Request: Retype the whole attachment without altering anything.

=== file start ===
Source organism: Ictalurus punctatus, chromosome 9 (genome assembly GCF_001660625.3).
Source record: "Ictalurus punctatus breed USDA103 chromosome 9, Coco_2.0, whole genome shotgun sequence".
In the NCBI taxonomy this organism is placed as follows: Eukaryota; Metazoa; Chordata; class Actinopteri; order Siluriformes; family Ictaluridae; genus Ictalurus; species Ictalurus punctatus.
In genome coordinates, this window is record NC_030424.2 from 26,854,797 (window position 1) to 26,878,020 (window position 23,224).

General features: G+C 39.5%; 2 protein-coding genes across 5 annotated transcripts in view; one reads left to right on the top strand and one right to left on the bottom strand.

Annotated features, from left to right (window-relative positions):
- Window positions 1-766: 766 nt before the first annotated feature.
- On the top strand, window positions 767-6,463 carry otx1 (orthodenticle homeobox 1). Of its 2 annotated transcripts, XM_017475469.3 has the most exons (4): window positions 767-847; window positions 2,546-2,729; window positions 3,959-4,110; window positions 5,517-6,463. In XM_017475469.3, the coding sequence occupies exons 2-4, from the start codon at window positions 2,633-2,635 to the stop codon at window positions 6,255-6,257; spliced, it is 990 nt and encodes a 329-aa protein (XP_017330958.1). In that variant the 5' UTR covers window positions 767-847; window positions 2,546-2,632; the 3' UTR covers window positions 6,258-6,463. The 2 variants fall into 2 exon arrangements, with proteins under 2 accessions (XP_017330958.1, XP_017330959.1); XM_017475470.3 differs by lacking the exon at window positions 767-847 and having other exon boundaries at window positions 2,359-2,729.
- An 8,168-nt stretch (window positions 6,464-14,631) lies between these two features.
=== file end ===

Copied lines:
Source organism: Ictalurus punctatus, chromosome 9 (genome assembly GCF_001660625.3).
Source record: "Ictalurus punctatus breed USDA103 chromosome 9, Coco_2.0, whole genome shotgun sequence".
In the NCBI taxonomy this organism is placed as follows: Eukaryota; Metazoa; Chordata; class Actinopteri; order Siluriformes; family Ictaluridae; genus Ictalurus; species Ictalurus punctatus.
In genome coordinates, this window is record NC_030424.2 from 26,854,797 (window position 1) to 26,878,020 (window position 23,224).

General features: G+C 39.5%; 2 protein-coding genes across 5 annotated transcripts in view; one reads left to right on the top strand and one right to left on the bottom strand.

Annotated features, from left to right (window-relative positions):
- Window positions 1-766: 766 nt before the first annotated feature.
- On the top strand, window positions 767-6,463 carry otx1 (orthodenticle homeobox 1). Of its 2 annotated transcripts, XM_017475469.3 has the most exons (4): window positions 767-847; window positions 2,546-2,729; window positions 3,959-4,110; window positions 5,517-6,463. In XM_017475469.3, the coding sequence occupies exons 2-4, from the start codon at window positions 2,633-2,635 to the stop codon at window positions 6,255-6,257; spliced, it is 990 nt and encodes a 329-aa protein (XP_017330958.1). In that variant the 5' UTR covers window positions 767-847; window positions 2,546-2,632; the 3' UTR covers window positions 6,258-6,463. The 2 variants fall into 2 exon arrangements, with proteins under 2 accessions (XP_017330958.1, XP_017330959.1); XM_017475470.3 differs by lacking the exon at window positions 767-847 and having other exon boundaries at window positions 2,359-2,729.
- An 8,168-nt stretch (window positions 6,464-14,631) lies between these two features.